“[After, In 1889 in an attempt to smooth over some family difficulties, Queen Victoria had awarded Wilhelm an honorary admiralty of the Royal Navy,] Wilhelm fell upon his new title as if nothing had ever given him so much pleasure in his whole life….. Even Phillip zu Eulenburg noted disappointedly that he was “like a child over it [the British naval uniform].” Wilhelm told Herbert von Bismarck that his British naval title meant that “he would have the right as admiral of the Fleet, to have a say in English naval affairs and to give the Queen his expert advice… [He] was perfectly serious in what he said.””…[Later that year,] Wilhelm put on his admiral’s uniform, flew the pennant of a British navy admiral, and invited himself — as a real admiral would — to inspect the British squadron anchored [off the Greek coast]…. In December, he sent [Victoria] a plan for the reorganization of the Royal Navy…. In 1891 he sent more “humble suggestions….”

(pp. 90-93)

On his complete inability to maintain atttention, and wild vacillations:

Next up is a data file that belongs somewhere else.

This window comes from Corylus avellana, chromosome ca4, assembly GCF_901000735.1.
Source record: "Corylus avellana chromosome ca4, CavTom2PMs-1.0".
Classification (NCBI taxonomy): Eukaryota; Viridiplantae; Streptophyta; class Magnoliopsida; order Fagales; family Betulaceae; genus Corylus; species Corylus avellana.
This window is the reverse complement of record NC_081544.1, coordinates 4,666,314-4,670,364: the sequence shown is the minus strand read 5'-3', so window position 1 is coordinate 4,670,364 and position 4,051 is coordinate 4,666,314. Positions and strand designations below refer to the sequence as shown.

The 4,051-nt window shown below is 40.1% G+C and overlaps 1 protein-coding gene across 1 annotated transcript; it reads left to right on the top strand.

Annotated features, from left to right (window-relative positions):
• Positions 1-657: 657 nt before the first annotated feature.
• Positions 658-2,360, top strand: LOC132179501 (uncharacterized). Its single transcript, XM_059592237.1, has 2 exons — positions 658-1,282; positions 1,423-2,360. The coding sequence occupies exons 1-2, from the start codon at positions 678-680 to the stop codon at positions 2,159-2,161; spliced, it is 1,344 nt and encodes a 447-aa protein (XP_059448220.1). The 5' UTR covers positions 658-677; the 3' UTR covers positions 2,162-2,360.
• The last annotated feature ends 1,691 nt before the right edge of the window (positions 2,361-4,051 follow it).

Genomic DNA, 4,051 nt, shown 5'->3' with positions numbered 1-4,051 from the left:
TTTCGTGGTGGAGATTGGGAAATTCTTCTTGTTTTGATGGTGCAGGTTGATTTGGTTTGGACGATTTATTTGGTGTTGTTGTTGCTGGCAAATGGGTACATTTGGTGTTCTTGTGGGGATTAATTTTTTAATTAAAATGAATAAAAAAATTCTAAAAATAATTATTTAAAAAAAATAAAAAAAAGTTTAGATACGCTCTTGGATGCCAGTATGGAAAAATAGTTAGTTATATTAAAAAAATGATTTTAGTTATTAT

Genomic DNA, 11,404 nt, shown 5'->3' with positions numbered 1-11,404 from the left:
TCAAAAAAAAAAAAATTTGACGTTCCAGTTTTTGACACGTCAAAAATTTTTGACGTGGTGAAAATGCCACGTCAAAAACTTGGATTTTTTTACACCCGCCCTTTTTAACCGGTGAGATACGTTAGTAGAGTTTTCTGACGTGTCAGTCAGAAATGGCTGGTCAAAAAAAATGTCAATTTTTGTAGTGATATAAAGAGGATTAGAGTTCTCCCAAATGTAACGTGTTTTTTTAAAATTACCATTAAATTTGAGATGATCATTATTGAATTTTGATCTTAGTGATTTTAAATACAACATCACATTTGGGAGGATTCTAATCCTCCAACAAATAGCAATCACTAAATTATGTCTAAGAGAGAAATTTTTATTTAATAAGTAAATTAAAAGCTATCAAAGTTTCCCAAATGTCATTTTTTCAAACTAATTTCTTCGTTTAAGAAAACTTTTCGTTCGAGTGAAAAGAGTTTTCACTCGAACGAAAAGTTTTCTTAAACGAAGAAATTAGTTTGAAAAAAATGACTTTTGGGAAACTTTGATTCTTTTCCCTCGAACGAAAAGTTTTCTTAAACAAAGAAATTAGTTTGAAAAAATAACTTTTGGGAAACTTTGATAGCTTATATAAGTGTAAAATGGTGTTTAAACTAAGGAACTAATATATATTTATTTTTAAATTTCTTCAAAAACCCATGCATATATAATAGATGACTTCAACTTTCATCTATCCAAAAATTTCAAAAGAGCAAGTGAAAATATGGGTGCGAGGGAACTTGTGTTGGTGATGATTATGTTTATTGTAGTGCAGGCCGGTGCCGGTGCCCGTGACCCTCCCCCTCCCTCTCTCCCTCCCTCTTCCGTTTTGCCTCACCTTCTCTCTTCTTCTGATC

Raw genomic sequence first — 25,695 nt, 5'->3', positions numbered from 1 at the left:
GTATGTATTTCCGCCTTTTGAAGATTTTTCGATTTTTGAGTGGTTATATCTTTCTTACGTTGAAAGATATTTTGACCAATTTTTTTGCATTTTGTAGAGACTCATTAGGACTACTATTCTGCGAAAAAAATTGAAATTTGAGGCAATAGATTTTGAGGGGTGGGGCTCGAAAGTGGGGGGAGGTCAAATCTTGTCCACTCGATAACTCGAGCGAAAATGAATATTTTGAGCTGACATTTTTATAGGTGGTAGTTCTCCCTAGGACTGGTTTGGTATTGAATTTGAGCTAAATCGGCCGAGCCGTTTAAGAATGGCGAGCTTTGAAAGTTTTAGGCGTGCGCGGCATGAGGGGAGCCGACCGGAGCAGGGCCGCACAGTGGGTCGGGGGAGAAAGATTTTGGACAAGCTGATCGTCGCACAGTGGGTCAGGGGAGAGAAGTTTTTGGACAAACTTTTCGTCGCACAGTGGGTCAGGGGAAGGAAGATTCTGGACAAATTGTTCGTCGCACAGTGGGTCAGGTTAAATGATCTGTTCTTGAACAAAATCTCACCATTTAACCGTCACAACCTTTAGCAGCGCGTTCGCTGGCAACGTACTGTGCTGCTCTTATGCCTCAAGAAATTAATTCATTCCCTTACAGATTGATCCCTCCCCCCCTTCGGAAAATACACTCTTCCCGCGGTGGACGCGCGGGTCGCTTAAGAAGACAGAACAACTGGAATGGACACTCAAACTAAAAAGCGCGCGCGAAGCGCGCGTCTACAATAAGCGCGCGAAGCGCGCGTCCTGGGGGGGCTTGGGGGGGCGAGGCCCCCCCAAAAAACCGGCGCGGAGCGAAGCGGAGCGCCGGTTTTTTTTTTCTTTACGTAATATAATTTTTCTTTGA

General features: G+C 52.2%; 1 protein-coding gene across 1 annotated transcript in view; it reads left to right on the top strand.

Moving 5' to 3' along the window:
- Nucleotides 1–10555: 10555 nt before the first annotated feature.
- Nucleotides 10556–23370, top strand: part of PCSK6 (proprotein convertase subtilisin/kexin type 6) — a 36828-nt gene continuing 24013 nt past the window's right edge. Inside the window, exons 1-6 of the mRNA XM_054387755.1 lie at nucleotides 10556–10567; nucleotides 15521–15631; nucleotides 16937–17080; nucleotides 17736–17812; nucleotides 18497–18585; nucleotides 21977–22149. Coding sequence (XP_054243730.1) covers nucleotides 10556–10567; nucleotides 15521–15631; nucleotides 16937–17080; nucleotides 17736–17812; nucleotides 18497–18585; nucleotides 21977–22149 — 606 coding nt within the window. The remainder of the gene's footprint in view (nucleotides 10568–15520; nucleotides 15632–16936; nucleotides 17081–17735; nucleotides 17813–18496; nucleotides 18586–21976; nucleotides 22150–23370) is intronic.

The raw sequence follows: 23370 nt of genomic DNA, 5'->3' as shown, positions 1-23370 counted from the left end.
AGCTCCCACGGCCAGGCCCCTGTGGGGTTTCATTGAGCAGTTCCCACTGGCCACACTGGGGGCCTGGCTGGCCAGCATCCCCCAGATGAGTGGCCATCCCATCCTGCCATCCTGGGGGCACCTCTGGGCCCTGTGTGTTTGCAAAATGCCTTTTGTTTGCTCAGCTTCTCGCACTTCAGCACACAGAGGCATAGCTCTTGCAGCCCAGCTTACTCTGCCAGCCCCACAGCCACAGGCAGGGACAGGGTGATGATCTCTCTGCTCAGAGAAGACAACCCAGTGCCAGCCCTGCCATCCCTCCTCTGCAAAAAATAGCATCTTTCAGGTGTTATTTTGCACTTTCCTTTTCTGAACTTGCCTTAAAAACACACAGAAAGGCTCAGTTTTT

“Wilhelm appeared unable to distinguish the trivial from the important — he’d spend hours looking at photographs of warships or moving the position of the smoke stacks on a new cruiser, rather than read government reports…. Worse, he was an appalling vacillator, changing his mind — he was often influenced by the last person he’d talked to, and constantly in quest of popularity — with such frequency that it drove his ministers mad and made the government look irresolute and confused. Chancellor Captivi  … observed wearily that “he often contradicted his official announcements and misunderstandings arose in consequence.” His  colleague Marschall, the foreign minister, was more forthright: “It is unendurable. Today one thing and tomorrow the next and after a few days something completely different.””Then there was his habit of making sudden rogue interventions, getting overexcited during speeches and announcing a new law that completely contradicted agreed government policy, or writing to foreign monarchs without telling the Foreign Office, or appointing someone completely inappropriate to a government position…. He was quick to resent anyone he felt wasn’t sufficiently supportive.”